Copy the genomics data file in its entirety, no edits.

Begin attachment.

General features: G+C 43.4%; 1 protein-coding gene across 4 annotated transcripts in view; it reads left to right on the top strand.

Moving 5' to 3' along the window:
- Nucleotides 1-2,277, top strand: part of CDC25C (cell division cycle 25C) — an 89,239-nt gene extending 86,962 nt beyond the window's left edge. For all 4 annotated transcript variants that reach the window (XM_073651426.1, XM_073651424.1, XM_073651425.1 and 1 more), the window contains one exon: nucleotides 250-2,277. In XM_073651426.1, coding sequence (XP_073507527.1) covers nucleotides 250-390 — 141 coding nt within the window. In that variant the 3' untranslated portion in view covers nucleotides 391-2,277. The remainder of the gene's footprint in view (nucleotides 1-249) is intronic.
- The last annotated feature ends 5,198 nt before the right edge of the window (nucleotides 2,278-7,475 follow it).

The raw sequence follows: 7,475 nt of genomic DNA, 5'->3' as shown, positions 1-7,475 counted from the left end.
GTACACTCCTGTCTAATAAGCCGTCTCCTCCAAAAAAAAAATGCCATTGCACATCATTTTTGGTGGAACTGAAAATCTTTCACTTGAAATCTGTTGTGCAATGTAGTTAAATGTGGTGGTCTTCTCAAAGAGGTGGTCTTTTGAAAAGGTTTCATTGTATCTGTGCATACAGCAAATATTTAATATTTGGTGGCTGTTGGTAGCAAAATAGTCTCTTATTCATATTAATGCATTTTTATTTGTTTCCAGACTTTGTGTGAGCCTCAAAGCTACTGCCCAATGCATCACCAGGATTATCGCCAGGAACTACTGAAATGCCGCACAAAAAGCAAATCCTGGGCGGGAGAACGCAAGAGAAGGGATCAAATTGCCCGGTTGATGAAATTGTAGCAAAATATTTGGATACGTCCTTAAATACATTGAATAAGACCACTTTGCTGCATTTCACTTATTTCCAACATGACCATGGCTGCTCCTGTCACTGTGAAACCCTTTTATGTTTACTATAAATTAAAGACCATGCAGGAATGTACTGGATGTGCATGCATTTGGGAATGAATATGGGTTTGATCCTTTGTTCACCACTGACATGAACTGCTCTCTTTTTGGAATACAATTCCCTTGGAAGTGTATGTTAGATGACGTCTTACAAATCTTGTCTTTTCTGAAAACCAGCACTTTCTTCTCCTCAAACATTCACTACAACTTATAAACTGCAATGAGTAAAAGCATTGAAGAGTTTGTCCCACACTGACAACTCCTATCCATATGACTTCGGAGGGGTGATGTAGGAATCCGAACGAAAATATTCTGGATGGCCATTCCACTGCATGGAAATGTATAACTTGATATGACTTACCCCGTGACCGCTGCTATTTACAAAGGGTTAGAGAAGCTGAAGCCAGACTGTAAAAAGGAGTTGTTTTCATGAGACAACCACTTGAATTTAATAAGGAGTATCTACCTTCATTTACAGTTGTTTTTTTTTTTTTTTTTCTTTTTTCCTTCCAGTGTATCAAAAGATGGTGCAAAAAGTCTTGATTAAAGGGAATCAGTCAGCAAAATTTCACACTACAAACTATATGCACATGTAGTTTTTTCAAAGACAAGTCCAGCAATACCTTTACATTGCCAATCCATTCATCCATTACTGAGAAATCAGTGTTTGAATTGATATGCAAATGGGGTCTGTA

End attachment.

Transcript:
General features: G+C 43.4%; 1 protein-coding gene across 4 annotated transcripts in view; it reads left to right on the top strand.

Moving 5' to 3' along the window:
- Nucleotides 1-2,277, top strand: part of CDC25C (cell division cycle 25C) — an 89,239-nt gene extending 86,962 nt beyond the window's left edge. For all 4 annotated transcript variants that reach the window (XM_073651426.1, XM_073651424.1, XM_073651425.1 and 1 more), the window contains one exon: nucleotides 250-2,277. In XM_073651426.1, coding sequence (XP_073507527.1) covers nucleotides 250-390 — 141 coding nt within the window. In that variant the 3' untranslated portion in view covers nucleotides 391-2,277. The remainder of the gene's footprint in view (nucleotides 1-249) is intronic.
- The last annotated feature ends 5,198 nt before the right edge of the window (nucleotides 2,278-7,475 follow it).

The raw sequence follows: 7,475 nt of genomic DNA, 5'->3' as shown, positions 1-7,475 counted from the left end.
GTACACTCCTGTCTAATAAGCCGTCTCCTCCAAAAAAAAAATGCCATTGCACATCATTTTTGGTGGAACTGAAAATCTTTCACTTGAAATCTGTTGTGCAATGTAGTTAAATGTGGTGGTCTTCTCAAAGAGGTGGTCTTTTGAAAAGGTTTCATTGTATCTGTGCATACAGCAAATATTTAATATTTGGTGGCTGTTGGTAGCAAAATAGTCTCTTATTCATATTAATGCATTTTTATTTGTTTCCAGACTTTGTGTGAGCCTCAAAGCTACTGCCCAATGCATCACCAGGATTATCGCCAGGAACTACTGAAATGCCGCACAAAAAGCAAATCCTGGGCGGGAGAACGCAAGAGAAGGGATCAAATTGCCCGGTTGATGAAATTGTAGCAAAATATTTGGATACGTCCTTAAATACATTGAATAAGACCACTTTGCTGCATTTCACTTATTTCCAACATGACCATGGCTGCTCCTGTCACTGTGAAACCCTTTTATGTTTACTATAAATTAAAGACCATGCAGGAATGTACTGGATGTGCATGCATTTGGGAATGAATATGGGTTTGATCCTTTGTTCACCACTGACATGAACTGCTCTCTTTTTGGAATACAATTCCCTTGGAAGTGTATGTTAGATGACGTCTTACAAATCTTGTCTTTTCTGAAAACCAGCACTTTCTTCTCCTCAAACATTCACTACAACTTATAAACTGCAATGAGTAAAAGCATTGAAGAGTTTGTCCCACACTGACAACTCCTATCCATATGACTTCGGAGGGGTGATGTAGGAATCCGAACGAAAATATTCTGGATGGCCATTCCACTGCATGGAAATGTATAACTTGATATGACTTACCCCGTGACCGCTGCTATTTACAAAGGGTTAGAGAAGCTGAAGCCAGACTGTAAAAAGGAGTTGTTTTCATGAGACAACCACTTGAATTTAATAAGGAGTATCTACCTTCATTTACAGTTGTTTTTTTTTTTTTTTTTCTTTTTTCCTTCCAGTGTATCAAAAGATGGTGCAAAAAGTCTTGATTAAAGGGAATCAGTCAGCAAAATTTCACACTACAAACTATATGCACATGTAGTTTTTTCAAAGACAAGTCCAGCAATACCTTTACATTGCCAATCCATTCATCCATTACTGAGAAATCAGTGTTTGAATTGATATGCAAATGGGGTCTGTA